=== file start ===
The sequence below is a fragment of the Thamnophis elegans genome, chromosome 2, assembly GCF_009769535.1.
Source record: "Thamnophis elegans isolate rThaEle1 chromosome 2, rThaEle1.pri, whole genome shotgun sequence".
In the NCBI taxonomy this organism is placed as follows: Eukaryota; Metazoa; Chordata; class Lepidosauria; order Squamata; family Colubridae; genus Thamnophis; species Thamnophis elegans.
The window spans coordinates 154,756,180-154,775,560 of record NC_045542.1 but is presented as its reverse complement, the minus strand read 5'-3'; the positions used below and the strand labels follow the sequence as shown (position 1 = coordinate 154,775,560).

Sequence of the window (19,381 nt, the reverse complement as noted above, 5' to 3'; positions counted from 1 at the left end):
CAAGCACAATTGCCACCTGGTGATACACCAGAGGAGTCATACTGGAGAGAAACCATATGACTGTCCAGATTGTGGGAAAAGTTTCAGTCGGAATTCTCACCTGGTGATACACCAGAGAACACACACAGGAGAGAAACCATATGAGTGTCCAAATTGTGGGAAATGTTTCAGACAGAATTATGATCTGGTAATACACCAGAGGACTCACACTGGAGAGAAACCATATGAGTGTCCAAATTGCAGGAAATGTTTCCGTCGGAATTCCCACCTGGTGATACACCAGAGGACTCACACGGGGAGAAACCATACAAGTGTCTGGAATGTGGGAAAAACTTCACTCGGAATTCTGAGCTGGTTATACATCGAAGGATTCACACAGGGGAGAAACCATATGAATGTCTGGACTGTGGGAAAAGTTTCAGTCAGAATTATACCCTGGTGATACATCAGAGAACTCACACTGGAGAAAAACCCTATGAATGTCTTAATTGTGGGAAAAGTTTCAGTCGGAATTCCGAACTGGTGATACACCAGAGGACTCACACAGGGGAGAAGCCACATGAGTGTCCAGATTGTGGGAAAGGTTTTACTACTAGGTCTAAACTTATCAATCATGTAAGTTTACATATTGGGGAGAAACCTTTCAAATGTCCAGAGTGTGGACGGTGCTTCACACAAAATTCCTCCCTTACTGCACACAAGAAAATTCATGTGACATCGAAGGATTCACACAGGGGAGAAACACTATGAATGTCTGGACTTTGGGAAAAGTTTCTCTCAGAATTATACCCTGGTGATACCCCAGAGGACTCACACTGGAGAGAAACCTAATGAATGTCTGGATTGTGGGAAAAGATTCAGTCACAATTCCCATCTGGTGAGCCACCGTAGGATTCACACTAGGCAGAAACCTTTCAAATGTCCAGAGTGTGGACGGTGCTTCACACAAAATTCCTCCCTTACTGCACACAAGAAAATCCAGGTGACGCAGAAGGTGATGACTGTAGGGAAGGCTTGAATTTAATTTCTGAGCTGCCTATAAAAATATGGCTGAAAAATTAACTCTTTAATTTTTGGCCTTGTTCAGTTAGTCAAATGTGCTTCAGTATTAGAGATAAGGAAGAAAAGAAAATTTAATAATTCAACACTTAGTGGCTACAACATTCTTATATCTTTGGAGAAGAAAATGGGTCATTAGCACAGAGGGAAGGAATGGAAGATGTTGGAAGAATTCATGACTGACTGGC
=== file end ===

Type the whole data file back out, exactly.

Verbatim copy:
The sequence below is a fragment of the Thamnophis elegans genome, chromosome 2, assembly GCF_009769535.1.
Source record: "Thamnophis elegans isolate rThaEle1 chromosome 2, rThaEle1.pri, whole genome shotgun sequence".
In the NCBI taxonomy this organism is placed as follows: Eukaryota; Metazoa; Chordata; class Lepidosauria; order Squamata; family Colubridae; genus Thamnophis; species Thamnophis elegans.
The window spans coordinates 154,756,180-154,775,560 of record NC_045542.1 but is presented as its reverse complement, the minus strand read 5'-3'; the positions used below and the strand labels follow the sequence as shown (position 1 = coordinate 154,775,560).

Sequence of the window (19,381 nt, the reverse complement as noted above, 5' to 3'; positions counted from 1 at the left end):
CAAGCACAATTGCCACCTGGTGATACACCAGAGGAGTCATACTGGAGAGAAACCATATGACTGTCCAGATTGTGGGAAAAGTTTCAGTCGGAATTCTCACCTGGTGATACACCAGAGAACACACACAGGAGAGAAACCATATGAGTGTCCAAATTGTGGGAAATGTTTCAGACAGAATTATGATCTGGTAATACACCAGAGGACTCACACTGGAGAGAAACCATATGAGTGTCCAAATTGCAGGAAATGTTTCCGTCGGAATTCCCACCTGGTGATACACCAGAGGACTCACACGGGGAGAAACCATACAAGTGTCTGGAATGTGGGAAAAACTTCACTCGGAATTCTGAGCTGGTTATACATCGAAGGATTCACACAGGGGAGAAACCATATGAATGTCTGGACTGTGGGAAAAGTTTCAGTCAGAATTATACCCTGGTGATACATCAGAGAACTCACACTGGAGAAAAACCCTATGAATGTCTTAATTGTGGGAAAAGTTTCAGTCGGAATTCCGAACTGGTGATACACCAGAGGACTCACACAGGGGAGAAGCCACATGAGTGTCCAGATTGTGGGAAAGGTTTTACTACTAGGTCTAAACTTATCAATCATGTAAGTTTACATATTGGGGAGAAACCTTTCAAATGTCCAGAGTGTGGACGGTGCTTCACACAAAATTCCTCCCTTACTGCACACAAGAAAATTCATGTGACATCGAAGGATTCACACAGGGGAGAAACACTATGAATGTCTGGACTTTGGGAAAAGTTTCTCTCAGAATTATACCCTGGTGATACCCCAGAGGACTCACACTGGAGAGAAACCTAATGAATGTCTGGATTGTGGGAAAAGATTCAGTCACAATTCCCATCTGGTGAGCCACCGTAGGATTCACACTAGGCAGAAACCTTTCAAATGTCCAGAGTGTGGACGGTGCTTCACACAAAATTCCTCCCTTACTGCACACAAGAAAATCCAGGTGACGCAGAAGGTGATGACTGTAGGGAAGGCTTGAATTTAATTTCTGAGCTGCCTATAAAAATATGGCTGAAAAATTAACTCTTTAATTTTTGGCCTTGTTCAGTTAGTCAAATGTGCTTCAGTATTAGAGATAAGGAAGAAAAGAAAATTTAATAATTCAACACTTAGTGGCTACAACATTCTTATATCTTTGGAGAAGAAAATGGGTCATTAGCACAGAGGGAAGGAATGGAAGATGTTGGAAGAATTCATGACTGACTGGC